The Quadrilateral Security Dialogue (Quad) was formed as a consultative dialogue forum between the United States (US), Japan, Australia, and India in 2007. The idea was to deal with the regional challenges of the Pacific region and enhance cooperation on common interests between member states. Despite its slow progress in the initial years, a few ministerial-level meetings were held to discuss common interests. The Trump administration, back in 2017, tried to resurrect the Quad after it remained inactive for nearly a decade, but that did not result in any major breakthrough. However, now under the Biden administration, Quad seems to be undergoing a gradual transformation from a consultative forum into a transnational security alliance that seeks to counter China’s increasing influence in the Asia-Pacific region.
The revival of Quad is significant for US foreign policy and projection of its supremacy in the Asia-Pacific region, particularly after the withdrawal of Western forces from Afghanistan. The US seems to be interested in maintaining its influence within the region without indulging in military interventionism to further secure its great power interests despite withdrawing from Kabul. In order to fulfil this agenda, Washington is fast evolving the Quad mechanism by building a regional alliance system, to ensure its supremacy. The Biden Administration is more interested in an accelerated Quad formation than the previous administration. In his first diplomatic address in February 2021, President Biden asserted that ‘America is back.’ This implies that the US seeks revival of diplomacy for accelerating its alliance formation to counter growing Chinese global influence and strategic outreach.
In March 2021, the first-ever summit of the Quad countries was virtually held. This was perhaps the first step towards the establishment of an institutional mechanism for Quad because this led to the formation of working groups to deal with COVID-19, climate change, and emerging technologies. The first in-person summit of the Quad leaders was subsequently held on 24 September 2021 in Washington. Its key outcomes were to enhance cooperation on COVID-19, infrastructure projects, climate challenges, critical and emerging technologies, cyber security, and outer space. In this regard, various initiatives like the establishment of new working groups, networks, and exchange programs were also agreed upon. This shows that the US is quite keen to provide an institutional framework for the Quad to counter China and promote its supremacy in the Pacific region, on the pretext of shared common interests across several domains.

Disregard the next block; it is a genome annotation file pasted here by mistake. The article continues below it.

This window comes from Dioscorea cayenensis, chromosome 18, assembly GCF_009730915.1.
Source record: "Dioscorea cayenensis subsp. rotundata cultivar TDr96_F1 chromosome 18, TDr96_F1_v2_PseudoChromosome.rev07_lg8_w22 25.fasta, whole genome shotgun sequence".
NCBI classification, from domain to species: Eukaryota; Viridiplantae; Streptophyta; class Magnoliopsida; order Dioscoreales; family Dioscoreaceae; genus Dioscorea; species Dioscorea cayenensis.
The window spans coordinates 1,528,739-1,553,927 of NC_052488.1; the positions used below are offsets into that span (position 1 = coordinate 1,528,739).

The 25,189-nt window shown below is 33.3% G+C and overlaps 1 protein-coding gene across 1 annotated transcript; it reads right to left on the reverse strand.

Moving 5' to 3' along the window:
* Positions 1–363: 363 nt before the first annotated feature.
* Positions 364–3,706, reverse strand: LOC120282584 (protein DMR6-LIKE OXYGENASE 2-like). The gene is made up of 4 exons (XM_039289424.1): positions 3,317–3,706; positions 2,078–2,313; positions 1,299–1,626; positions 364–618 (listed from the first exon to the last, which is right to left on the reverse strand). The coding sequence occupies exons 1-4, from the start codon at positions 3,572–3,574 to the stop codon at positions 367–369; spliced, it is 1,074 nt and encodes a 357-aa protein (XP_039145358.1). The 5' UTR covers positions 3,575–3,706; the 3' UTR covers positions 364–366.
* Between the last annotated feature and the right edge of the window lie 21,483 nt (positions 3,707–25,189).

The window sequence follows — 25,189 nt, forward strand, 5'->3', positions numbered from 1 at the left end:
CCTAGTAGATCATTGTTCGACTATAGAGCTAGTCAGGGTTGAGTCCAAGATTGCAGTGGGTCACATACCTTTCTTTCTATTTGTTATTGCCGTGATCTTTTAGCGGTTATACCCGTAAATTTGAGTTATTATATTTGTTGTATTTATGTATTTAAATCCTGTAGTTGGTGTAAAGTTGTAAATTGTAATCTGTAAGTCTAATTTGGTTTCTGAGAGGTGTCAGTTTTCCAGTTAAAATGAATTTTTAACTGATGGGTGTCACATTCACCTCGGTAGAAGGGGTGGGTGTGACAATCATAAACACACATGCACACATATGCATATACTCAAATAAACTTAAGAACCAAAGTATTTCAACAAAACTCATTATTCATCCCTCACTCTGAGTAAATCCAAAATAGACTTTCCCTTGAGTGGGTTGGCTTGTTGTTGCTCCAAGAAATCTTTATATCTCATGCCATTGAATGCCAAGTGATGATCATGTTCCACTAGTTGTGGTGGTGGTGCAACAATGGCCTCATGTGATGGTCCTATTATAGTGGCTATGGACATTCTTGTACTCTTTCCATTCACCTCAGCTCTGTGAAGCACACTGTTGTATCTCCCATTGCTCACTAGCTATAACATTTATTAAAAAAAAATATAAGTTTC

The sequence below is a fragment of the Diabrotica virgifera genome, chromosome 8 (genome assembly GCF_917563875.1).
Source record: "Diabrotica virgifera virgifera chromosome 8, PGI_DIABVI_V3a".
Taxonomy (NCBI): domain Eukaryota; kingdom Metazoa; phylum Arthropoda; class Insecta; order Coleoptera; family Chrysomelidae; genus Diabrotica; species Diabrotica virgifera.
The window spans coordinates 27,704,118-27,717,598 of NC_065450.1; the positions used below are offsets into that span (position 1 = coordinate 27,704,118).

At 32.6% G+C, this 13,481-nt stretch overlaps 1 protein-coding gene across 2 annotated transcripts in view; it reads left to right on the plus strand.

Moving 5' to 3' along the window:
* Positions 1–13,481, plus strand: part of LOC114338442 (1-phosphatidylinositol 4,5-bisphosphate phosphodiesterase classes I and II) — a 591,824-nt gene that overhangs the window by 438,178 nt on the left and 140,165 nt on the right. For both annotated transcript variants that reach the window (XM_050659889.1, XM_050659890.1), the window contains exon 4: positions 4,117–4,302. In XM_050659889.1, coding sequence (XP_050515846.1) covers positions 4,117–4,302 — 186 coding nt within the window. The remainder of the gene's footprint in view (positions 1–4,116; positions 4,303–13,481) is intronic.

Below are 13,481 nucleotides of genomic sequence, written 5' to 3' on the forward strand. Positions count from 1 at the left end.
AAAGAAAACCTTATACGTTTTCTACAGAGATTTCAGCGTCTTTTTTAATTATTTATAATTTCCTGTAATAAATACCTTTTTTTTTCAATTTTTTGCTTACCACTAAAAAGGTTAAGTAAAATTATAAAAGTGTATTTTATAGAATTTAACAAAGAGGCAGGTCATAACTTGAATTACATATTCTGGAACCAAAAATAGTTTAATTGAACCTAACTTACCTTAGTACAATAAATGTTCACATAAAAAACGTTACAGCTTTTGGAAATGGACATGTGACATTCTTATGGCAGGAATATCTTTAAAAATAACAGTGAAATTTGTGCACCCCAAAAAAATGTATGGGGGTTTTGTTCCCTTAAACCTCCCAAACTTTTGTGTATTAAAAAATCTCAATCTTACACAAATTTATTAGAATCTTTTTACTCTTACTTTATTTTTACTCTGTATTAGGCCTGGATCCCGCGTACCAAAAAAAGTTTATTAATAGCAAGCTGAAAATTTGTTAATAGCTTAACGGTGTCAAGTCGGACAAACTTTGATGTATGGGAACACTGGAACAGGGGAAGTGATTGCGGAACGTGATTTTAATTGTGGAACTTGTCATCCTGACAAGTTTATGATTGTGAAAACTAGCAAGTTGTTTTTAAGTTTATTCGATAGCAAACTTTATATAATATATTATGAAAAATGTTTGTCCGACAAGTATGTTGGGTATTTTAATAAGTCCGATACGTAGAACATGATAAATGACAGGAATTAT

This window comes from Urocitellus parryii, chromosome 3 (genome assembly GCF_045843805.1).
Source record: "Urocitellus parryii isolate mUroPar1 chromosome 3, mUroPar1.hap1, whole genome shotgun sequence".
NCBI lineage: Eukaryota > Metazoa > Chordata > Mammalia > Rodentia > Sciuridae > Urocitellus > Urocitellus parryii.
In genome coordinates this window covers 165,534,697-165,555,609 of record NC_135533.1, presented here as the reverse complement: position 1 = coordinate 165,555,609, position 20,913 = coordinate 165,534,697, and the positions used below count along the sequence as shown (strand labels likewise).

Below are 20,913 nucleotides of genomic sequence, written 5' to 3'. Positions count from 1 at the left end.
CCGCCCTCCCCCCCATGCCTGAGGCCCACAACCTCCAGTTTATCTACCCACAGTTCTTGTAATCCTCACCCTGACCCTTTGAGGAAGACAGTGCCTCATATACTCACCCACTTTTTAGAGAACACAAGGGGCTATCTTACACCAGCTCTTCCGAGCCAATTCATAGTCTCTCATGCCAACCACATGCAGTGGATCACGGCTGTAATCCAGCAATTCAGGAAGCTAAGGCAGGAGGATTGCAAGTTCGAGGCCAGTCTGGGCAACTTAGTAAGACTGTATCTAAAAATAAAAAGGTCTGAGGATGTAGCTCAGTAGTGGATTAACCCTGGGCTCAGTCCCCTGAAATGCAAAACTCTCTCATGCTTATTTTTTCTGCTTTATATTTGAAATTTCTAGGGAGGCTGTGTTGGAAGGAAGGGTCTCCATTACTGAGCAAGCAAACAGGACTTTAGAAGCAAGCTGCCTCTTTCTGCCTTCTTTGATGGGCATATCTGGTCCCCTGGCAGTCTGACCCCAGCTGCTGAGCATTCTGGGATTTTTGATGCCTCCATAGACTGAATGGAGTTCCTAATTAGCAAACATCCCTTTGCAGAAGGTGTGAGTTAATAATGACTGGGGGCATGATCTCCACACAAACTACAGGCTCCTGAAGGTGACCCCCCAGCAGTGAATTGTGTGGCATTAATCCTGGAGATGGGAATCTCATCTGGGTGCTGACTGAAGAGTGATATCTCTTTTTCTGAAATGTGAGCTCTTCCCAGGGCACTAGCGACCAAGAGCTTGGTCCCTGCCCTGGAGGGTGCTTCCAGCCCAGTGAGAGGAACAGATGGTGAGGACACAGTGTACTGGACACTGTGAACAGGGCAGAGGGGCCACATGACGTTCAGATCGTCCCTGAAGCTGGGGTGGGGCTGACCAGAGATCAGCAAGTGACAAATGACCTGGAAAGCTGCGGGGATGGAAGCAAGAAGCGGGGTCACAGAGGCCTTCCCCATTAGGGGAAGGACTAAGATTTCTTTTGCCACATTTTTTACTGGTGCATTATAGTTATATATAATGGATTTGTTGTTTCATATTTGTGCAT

In the same vein, various additional initiatives are also in line. For instance, the ‘Bring Back Better World (B3W) Partnership’ proposed by the US at the G-7 summit in June 2021, which many believe is an alternative by the US led G-7 countries to the Chinese Belt and Road Initiative. B3W proposes investments in infrastructure and socioeconomic development projects for the developing world in the coming years. Eventually, this could enable the US to counter the Chinese geo-economic influence at the global level.
Similarly, the recently announced security agreement to enhance maritime cooperation between the US, the UK, and Australia (AUKUS) is another example of how the US intends to counter China by sharing sensitive nuclear technology with its key strategic partners. This would likely raise concerns about the future of the non-proliferation regime since a Non-Proliferation Treaty (NPT) non-nuclear state would be getting sensitive nuclear technology from the US.
This shift away from military interventionism to strengthening its alliance systems was even more evident from Biden’s maiden speech at the UN General Assembly on 21 September 2021. Apart from sharing his vision of various other global issues, he emphasized that diplomacy would remain the premier US instrument of power while the use of force would be a last resort. This shows that contrary to previous administrations, the Biden administration prefers alliance-building over unilateral interventions.
To conclude, it has become quite apparent that the US is gradually shifting away from its traditional strategy based on hard power towards a more dynamic diplomatic posture to project its supremacy over the rest of the world and also counter China. This changing strategy is based on expanding its economic, political and diplomatic influence, especially in the Asia-Pacific. In this regard, the Quad would likely serve as a key regional alliance for the US.
Haris Bilal Malik is a researcher at the Centre for Aerospace & Security Studies (CASS), Islamabad, Pakistan. The article was first published in Eurasia Review. He can be reached at email@example.com
Image Source: Jain, Ash. 2021. “Why the Quad summit was a strategic success” Atlantic Council, 30 Sep. https://www.atlanticcouncil.org/blogs/new-atlanticist/why-the-quad-summit-was-a-strategic-success/